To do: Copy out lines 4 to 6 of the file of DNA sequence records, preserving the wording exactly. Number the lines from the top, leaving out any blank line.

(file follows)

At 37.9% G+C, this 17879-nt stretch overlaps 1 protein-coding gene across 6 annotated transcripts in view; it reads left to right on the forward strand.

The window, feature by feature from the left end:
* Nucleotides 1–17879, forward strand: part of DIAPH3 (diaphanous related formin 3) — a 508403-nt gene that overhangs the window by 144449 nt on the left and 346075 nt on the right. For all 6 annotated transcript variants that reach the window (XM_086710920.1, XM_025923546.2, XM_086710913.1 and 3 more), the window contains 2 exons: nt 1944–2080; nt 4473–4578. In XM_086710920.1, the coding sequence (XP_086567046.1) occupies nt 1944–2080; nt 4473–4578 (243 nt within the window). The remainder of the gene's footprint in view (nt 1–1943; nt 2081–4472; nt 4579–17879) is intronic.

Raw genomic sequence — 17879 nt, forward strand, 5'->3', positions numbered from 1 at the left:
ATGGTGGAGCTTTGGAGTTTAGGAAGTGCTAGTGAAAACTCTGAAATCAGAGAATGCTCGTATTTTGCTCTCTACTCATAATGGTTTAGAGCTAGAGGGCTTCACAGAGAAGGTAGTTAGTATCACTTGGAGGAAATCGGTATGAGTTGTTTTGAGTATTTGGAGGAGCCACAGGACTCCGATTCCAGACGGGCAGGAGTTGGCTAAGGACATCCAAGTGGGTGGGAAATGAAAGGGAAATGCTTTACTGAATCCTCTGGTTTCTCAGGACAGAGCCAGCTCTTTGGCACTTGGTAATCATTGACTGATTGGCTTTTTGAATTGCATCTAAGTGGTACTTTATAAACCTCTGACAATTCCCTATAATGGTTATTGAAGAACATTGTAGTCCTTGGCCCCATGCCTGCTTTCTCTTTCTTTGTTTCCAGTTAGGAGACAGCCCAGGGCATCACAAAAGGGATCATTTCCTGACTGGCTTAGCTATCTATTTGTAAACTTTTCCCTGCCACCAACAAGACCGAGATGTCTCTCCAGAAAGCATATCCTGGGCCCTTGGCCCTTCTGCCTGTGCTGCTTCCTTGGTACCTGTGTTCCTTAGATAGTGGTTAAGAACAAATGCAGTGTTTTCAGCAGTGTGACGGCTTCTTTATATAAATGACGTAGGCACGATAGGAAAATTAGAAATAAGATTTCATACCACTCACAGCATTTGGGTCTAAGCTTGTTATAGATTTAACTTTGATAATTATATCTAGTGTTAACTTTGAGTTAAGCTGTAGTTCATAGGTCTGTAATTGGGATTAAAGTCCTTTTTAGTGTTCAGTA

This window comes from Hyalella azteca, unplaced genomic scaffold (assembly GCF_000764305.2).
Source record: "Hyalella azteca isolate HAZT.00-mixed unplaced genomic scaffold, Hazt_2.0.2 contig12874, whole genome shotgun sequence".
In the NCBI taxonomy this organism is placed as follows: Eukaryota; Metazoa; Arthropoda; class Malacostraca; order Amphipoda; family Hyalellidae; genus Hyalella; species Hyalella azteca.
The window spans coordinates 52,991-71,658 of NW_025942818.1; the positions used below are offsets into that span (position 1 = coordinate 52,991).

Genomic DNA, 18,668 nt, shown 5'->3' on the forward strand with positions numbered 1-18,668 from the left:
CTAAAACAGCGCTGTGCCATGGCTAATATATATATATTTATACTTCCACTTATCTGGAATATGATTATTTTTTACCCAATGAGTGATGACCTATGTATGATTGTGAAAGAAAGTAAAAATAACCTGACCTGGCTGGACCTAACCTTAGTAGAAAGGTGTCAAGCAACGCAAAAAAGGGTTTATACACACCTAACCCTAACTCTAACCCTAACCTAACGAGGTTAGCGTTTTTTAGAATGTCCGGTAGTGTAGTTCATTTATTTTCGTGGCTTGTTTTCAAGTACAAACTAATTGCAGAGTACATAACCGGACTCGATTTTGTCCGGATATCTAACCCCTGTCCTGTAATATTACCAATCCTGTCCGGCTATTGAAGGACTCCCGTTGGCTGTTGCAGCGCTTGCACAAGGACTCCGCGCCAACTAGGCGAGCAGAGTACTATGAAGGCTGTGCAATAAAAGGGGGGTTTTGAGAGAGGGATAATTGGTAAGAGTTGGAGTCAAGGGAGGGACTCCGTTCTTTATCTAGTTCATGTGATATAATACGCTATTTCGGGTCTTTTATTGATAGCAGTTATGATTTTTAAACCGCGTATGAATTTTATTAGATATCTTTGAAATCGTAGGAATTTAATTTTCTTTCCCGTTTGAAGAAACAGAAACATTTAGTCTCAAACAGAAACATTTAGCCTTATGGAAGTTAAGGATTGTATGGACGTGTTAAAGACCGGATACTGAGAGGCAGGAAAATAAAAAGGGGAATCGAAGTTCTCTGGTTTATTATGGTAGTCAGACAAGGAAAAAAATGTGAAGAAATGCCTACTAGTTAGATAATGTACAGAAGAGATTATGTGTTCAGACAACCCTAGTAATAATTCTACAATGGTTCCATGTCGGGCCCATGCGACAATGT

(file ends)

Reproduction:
Raw genomic sequence — 17879 nt, forward strand, 5'->3', positions numbered from 1 at the left:
ATGGTGGAGCTTTGGAGTTTAGGAAGTGCTAGTGAAAACTCTGAAATCAGAGAATGCTCGTATTTTGCTCTCTACTCATAATGGTTTAGAGCTAGAGGGCTTCACAGAGAAGGTAGTTAGTATCACTTGGAGGAAATCGGTATGAGTTGTTTTGAGTATTTGGAGGAGCCACAGGACTCCGATTCCAGACGGGCAGGAGTTGGCTAAGGACATCCAAGTGGGTGGGAAATGAAAGGGAAATGCTTTACTGAATCCTCTGGTTTCTCAGGACAGAGCCAGCTCTTTGGCACTTGGTAATCATTGACTGATTGGCTTTTTGAATTGCATCTAAGTGGTACTTTATAAACCTCTGACAATTCCCTATAATGGTTATTGAAGAACATTGTAGTCCTTGGCCCCATGCCTGCTTTCTCTTTCTTTGTTTCCAGTTAGGAGACAGCCCAGGGCATCACAAAAGGGATCATTTCCTGACTGGCTTAGCTATCTATTTGTAAACTTTTCCCTGCCACCAACAAGACCGAGATGTCTCTCCAGAAAGCATATCCTGGGCCCTTGGCCCTTCTGCCTGTGCTGCTTCCTTGGTACCTGTGTTCCTTAGATAGTGGTTAAGAACAAATGCAGTGTTTTCAGCAGTGTGACGGCTTCTTTATATAAATGACGTAGGCACGATAGGAAAATTAGAAATAAGATTTCATACCACTCACAGCATTTGGGTCTAAGCTTGTTATAGATTTAACTTTGATAATTATATCTAGTGTTAACTTTGAGTTAAGCTGTAGTTCATAGGTCTGTAATTGGGATTAAAGTCCTTTTTAGTGTTCAGTA

This window comes from Hyalella azteca, unplaced genomic scaffold (assembly GCF_000764305.2).